What does it mean to be a student-athlete?

student-athlete 12

If you’re a student-athlete, you are expected to balance your academics, training, and college life – and do it well. I have improved my time management skills immensely, learning to prioritize and time-block (scheduling – I personally love to use Google Calendar) so I can travel to meets stress-free and perform at my best, and have the social life that I desire as a graduate student in a new country. This was a must for me. I am the best athlete I can be when I’m happy, which means a balance of social life, study (I study a master’s of music performance in vocal studies), and training. 

I had some idea of what to expect when I moved to America to study at Boise State as I had been in continual contact with the coaches, asking them numerous questions for over 9 months. I wrote a list every time I thought of a question and would cross them off as I asked them. The coaches were always willing to answer, and answer promptly. 

 

What are the benefits of being a college athlete?

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The support system is one of the biggest benefits. I’ll use my school, Boise State, as an example. The program here has been designed to optimize training and student-athlete health, so you can perform at your best and balance your other life commitments. We have multiple training staff that attends our training sessions, a team sports-performance psychologist, sports nutritionist, and some excellent athletic trainers and athletic training facility. We are allowed to visit the athletic training room 6 times a week if we wish and work with the athletic trainers to address niggles and injury concerns, and recover from training sessions/workouts. Often we go straight after practice, as the center is right near the athletics track. The room is decked out with foam rollers, compression boots, thera-guns, cupping, and dry needling kits, an ice bath, compression ice gear, heat packs, and a small rehab weights and equipment area.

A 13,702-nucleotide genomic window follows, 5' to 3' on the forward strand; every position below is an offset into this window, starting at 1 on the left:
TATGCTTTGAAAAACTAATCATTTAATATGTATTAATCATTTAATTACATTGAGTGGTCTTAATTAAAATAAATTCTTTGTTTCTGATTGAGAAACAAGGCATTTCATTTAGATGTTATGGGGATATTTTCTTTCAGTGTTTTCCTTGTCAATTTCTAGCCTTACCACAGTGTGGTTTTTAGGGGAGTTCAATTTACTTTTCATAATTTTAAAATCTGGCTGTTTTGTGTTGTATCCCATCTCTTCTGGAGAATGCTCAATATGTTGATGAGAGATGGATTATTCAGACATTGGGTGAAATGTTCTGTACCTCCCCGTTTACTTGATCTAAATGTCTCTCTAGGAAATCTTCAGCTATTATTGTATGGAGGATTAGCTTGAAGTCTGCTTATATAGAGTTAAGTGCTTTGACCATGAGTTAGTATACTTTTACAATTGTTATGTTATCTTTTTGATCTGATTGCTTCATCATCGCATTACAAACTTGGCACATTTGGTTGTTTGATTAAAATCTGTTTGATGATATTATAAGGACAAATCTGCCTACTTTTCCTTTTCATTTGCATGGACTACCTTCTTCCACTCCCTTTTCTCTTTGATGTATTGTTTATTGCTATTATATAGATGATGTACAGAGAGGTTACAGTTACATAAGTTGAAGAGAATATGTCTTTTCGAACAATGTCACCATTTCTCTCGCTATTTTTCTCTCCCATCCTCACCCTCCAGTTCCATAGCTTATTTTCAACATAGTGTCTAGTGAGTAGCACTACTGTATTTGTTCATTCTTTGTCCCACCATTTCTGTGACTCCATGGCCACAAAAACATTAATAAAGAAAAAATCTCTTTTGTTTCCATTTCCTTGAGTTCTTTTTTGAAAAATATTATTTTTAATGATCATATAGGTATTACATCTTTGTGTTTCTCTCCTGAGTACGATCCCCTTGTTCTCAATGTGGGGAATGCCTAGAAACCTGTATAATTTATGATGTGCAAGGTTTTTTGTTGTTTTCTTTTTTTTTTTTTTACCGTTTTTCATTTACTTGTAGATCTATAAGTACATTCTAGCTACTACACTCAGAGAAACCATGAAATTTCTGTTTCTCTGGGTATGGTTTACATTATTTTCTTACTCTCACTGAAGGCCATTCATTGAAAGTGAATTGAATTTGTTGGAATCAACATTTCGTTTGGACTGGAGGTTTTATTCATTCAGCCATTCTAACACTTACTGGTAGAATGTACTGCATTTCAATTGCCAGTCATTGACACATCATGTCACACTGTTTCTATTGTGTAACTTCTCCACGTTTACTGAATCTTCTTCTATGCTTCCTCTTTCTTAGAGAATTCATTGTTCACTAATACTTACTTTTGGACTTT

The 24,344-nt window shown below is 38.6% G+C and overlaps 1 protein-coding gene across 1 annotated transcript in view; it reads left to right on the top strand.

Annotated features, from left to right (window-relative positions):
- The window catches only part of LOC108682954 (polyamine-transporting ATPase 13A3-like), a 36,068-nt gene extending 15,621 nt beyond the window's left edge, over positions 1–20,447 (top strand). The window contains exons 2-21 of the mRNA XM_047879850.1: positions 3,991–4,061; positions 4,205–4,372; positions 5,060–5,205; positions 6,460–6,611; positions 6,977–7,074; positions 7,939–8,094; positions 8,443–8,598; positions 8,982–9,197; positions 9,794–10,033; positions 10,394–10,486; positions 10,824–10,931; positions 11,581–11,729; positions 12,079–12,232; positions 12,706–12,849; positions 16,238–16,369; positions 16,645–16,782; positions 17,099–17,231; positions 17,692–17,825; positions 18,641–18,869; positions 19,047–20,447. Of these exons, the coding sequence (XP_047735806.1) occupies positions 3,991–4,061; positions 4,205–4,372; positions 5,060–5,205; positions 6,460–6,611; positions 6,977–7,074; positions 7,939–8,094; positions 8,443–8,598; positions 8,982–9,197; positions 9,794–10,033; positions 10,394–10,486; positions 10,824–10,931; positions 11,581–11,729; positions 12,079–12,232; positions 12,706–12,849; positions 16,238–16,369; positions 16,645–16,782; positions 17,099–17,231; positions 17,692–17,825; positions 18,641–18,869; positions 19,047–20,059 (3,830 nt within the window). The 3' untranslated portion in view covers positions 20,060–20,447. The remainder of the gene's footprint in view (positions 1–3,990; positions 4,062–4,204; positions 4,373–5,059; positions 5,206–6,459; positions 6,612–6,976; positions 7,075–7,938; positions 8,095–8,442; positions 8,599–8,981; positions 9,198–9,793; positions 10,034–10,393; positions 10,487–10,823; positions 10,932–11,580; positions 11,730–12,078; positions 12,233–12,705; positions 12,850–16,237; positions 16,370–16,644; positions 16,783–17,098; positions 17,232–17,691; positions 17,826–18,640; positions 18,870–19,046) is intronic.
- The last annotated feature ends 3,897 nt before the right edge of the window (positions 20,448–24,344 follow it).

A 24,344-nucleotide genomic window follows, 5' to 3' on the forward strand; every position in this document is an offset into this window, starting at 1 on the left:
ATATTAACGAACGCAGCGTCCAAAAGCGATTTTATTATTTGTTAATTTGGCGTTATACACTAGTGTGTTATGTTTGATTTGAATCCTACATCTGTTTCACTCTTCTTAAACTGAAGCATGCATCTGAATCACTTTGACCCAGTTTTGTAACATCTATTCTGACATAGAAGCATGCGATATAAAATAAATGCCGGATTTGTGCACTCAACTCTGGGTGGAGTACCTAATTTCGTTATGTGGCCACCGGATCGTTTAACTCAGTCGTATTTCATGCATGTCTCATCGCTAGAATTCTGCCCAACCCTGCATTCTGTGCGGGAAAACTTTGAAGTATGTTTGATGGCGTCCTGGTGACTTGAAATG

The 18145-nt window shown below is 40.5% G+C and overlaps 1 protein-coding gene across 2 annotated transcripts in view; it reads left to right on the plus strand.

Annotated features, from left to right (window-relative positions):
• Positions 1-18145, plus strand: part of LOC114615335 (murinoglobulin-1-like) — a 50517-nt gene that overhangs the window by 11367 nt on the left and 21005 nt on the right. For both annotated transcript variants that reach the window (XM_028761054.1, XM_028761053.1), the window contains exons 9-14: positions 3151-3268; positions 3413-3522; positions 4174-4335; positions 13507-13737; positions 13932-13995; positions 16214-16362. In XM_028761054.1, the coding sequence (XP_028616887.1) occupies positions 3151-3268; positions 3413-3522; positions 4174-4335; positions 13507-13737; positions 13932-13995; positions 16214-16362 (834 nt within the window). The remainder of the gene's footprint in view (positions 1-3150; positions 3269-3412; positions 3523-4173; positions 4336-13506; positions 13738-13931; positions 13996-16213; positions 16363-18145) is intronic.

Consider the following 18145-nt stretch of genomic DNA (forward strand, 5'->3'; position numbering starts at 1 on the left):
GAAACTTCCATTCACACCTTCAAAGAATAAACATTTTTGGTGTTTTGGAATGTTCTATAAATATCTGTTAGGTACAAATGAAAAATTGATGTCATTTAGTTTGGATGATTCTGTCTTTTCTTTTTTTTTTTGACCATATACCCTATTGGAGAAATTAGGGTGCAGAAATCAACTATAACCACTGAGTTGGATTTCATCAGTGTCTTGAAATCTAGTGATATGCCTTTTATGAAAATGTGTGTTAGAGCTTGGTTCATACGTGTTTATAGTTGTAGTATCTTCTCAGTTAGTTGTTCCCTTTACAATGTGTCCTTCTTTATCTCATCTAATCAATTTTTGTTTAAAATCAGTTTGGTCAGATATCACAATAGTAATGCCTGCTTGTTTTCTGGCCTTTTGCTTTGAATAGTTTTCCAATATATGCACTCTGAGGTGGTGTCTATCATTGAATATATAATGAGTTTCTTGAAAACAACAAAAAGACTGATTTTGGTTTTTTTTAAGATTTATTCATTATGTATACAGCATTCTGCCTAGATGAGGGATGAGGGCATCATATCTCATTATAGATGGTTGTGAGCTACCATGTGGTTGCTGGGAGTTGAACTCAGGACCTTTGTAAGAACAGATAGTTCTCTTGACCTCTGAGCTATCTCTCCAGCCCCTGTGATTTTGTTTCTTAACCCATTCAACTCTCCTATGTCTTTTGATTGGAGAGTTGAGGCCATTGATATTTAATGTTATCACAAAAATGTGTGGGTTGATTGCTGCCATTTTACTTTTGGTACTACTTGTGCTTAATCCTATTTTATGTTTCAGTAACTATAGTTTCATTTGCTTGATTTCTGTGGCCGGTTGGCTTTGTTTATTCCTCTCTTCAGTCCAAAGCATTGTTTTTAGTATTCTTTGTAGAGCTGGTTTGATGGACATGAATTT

The Training